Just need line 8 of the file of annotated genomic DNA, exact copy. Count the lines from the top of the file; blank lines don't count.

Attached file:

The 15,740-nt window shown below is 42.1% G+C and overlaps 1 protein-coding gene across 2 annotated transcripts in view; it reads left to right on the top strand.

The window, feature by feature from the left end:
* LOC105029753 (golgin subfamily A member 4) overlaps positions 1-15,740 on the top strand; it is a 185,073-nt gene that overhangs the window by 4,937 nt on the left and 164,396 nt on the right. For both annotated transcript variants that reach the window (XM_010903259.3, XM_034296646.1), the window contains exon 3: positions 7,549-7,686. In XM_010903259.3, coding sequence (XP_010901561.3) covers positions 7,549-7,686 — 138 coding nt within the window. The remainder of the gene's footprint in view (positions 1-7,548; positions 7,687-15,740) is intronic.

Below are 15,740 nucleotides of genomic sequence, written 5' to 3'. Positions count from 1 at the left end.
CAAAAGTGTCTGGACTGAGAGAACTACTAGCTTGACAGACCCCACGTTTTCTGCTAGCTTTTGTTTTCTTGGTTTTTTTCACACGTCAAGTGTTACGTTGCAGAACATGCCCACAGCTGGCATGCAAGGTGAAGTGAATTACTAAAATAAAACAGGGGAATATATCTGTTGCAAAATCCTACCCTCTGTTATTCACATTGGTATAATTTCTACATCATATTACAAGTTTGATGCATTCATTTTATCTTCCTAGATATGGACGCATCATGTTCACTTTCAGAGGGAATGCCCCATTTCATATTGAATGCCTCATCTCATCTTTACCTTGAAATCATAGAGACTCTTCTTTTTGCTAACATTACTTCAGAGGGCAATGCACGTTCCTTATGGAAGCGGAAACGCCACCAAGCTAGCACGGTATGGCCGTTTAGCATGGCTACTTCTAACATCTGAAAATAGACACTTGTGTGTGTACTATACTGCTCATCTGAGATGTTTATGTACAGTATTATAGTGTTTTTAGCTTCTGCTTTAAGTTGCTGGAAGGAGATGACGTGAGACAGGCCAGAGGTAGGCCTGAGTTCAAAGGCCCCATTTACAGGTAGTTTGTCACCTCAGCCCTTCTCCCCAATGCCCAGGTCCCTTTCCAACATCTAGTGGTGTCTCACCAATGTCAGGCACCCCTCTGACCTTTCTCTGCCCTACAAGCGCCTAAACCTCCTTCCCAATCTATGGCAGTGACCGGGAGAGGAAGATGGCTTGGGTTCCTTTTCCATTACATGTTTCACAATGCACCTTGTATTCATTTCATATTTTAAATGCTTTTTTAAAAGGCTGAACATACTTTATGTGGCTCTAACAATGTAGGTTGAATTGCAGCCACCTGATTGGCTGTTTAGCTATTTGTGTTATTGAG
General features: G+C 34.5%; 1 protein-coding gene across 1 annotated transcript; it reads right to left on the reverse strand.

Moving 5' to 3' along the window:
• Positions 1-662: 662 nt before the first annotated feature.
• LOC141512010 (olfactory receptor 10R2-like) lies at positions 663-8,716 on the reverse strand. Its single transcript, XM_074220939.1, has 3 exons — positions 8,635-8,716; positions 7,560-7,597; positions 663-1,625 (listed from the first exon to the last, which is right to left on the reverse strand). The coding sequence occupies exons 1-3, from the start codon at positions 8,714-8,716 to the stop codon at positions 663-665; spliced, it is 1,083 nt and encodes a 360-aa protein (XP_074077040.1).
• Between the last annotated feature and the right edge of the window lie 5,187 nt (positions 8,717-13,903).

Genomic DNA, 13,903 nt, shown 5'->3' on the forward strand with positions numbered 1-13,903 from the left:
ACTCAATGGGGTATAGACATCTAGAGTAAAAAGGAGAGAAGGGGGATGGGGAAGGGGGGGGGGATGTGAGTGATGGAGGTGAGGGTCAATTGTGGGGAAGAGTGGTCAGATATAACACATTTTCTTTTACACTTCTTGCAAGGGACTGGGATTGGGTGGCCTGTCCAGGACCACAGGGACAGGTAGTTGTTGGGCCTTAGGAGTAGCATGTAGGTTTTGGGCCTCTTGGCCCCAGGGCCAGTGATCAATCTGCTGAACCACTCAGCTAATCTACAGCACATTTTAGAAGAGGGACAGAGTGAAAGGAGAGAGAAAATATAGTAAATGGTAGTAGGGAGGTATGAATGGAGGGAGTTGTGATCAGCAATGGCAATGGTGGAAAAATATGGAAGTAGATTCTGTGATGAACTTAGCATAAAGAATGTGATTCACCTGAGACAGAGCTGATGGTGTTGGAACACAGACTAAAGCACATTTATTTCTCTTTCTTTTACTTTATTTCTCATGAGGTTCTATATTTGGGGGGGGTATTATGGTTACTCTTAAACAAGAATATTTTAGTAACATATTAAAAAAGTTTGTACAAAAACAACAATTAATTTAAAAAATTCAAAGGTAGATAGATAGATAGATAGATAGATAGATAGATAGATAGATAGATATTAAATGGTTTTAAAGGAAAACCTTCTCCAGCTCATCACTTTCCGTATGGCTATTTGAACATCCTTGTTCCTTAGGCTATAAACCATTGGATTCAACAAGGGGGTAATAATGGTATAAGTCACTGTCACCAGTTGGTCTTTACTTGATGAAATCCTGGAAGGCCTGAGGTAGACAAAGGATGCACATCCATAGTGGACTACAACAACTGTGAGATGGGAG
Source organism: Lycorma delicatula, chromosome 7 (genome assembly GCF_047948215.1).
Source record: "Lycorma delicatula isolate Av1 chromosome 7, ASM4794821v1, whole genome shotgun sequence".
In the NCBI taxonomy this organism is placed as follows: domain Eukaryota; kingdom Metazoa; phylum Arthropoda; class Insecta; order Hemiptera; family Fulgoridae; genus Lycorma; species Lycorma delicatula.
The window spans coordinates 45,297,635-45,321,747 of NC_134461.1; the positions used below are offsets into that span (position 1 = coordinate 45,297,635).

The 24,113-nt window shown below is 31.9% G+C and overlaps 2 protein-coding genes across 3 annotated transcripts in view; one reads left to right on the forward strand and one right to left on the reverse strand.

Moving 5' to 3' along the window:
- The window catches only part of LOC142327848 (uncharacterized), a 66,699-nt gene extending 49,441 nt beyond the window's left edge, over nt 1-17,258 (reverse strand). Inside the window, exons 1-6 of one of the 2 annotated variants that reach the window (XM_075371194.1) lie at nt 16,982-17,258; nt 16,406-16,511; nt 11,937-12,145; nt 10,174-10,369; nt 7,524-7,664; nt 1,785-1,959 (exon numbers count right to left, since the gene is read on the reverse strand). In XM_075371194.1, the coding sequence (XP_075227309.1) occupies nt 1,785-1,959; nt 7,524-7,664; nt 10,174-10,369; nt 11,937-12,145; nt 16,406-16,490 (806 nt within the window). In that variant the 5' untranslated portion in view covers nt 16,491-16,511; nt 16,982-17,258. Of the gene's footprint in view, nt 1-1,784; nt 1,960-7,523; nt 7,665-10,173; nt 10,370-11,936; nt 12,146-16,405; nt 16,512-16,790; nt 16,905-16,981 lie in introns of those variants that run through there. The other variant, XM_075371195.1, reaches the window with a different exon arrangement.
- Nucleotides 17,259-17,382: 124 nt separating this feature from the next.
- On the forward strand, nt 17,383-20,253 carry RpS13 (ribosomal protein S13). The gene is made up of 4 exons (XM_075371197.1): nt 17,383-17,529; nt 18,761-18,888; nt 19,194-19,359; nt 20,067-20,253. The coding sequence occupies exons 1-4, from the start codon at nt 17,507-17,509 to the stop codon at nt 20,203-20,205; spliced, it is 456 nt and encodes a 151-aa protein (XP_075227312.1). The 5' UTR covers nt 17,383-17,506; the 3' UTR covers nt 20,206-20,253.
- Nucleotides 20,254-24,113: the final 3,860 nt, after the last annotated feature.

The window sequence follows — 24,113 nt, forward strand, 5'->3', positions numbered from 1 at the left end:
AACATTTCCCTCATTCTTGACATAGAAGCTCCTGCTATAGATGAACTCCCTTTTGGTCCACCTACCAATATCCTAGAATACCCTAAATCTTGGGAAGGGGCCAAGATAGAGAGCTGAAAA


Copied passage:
• Positions 1-662: 662 nt before the first annotated feature.